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In this episode we hear from author Amy Schiller about her fascinating and thought provoking new book The Price of Humanity: How philanthropy went wrong and how to fix it.


  • Has our understanding of philanthropy has become too centred on the idea that it is solely about funding things that make human life possible, rather than those that make it worthwhile?
  • Is there a danger that philanthropy which becomes too focussed on seeing human life in terms of basic existence ends up “othering” poor people and seeing them as a distinct group (to be pitied/helped), and thereby dehumanises them?
  • Is it difficult to argue for the value of beauty, love, transcendent experience etc in a philanthropy and nonprofit sector that has becoming increasingly technocratic and instrumentalist?
  • What is the Aristotelean notion of magnificence, and why should philanthropy embrace it?
  • Is there any danger that in emphasising philanthropy’s role in funding the transcendent we allow wealthy people off the hook for their responsibilities to society and just allow them to donate to what they wanted to anyway?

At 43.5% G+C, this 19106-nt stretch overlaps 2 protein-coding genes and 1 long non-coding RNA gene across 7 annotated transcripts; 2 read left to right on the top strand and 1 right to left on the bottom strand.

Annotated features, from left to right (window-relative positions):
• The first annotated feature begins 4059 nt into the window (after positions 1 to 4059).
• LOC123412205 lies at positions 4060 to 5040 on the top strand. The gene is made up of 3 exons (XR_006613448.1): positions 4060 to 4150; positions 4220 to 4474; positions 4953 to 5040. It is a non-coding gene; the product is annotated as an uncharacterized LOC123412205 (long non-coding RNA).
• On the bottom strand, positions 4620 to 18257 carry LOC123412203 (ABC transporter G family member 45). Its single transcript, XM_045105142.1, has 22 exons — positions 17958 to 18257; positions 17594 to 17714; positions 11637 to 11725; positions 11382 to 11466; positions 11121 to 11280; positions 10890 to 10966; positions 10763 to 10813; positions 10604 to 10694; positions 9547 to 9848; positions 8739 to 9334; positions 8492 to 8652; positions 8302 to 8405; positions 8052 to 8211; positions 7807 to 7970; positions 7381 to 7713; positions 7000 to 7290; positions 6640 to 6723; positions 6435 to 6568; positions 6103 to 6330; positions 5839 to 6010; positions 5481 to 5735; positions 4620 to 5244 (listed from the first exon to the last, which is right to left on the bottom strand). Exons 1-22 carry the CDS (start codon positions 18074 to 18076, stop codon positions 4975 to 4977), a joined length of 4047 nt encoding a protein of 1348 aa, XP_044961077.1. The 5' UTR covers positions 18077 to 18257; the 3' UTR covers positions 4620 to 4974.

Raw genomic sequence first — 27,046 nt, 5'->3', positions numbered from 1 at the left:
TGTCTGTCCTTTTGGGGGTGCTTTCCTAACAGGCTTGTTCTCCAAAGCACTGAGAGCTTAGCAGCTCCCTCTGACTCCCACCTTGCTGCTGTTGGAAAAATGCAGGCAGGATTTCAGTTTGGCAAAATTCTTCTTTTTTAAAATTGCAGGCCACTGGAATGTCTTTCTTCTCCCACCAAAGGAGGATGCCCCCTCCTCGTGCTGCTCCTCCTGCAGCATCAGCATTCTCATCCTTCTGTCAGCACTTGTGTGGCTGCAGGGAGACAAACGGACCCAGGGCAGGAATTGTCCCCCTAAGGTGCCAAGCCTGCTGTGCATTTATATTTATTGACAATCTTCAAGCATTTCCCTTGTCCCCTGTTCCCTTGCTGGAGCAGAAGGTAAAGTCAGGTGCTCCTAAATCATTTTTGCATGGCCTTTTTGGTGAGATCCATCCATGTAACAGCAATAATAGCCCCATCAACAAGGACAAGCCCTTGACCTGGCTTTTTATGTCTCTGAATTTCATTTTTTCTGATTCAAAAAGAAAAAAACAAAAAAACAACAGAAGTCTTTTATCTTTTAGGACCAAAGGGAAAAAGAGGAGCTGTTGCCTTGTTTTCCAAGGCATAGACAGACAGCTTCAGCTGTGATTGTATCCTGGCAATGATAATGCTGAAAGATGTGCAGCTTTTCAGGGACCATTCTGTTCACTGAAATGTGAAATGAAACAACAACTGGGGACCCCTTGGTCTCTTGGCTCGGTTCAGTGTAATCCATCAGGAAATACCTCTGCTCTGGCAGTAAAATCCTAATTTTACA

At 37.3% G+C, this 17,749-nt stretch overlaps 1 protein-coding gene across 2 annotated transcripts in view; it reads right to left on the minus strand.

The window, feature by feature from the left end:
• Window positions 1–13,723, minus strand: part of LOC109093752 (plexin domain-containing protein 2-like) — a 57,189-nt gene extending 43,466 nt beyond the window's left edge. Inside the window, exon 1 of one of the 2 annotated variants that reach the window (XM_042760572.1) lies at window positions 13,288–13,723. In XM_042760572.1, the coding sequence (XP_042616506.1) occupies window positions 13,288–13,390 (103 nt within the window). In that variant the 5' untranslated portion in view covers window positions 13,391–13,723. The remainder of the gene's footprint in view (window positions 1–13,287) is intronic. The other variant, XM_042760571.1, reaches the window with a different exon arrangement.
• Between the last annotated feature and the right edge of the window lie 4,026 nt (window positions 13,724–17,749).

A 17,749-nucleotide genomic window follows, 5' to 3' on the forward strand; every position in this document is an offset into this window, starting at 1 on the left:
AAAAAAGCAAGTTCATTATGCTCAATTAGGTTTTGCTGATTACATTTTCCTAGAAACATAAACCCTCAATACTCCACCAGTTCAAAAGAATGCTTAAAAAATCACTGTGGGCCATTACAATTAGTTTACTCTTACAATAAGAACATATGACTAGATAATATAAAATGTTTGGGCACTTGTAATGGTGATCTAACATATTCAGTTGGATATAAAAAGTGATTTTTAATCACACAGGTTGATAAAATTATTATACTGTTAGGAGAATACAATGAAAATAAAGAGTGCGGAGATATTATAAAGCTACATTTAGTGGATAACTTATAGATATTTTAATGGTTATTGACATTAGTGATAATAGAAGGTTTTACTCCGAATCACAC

• The book argues that we should not view philanthropy as something which backfills or replaces state provision, and that in an ideal world, basic welfare needs would be met by the state and philanthropy would then focus on things that add value to human life above and beyond bare existence. In the present we still seem quite far from that, however, so does philanthropy also need to play a role bringing this ideal world about? (And does this take short-term precedence over it funding things that are transcendent? Or do we need to do both?)
  • Why were justice and inequality-centred arguments against the philanthropic response to the Notre Dame fire potentially misguided?
  • Are current paradigms of measurement in philanthropy and the non-profit world too focussed on economic utility as the core criterion?
  • The book argues for the idea of a “giving wage” – why is it so important that universal state support factors in the need to enable people to act philanthropically?
  •  Is philanthropy inherently a child of capitalism (and the resultant inequality it creates), or can it be used to create spaces that sit outside the capitalist system?

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Learn from our past to better understand our future.

Philanthropy has a long and varied history. We’ve created bite-size chapters that you can jump in and out of to better understand philanthropy.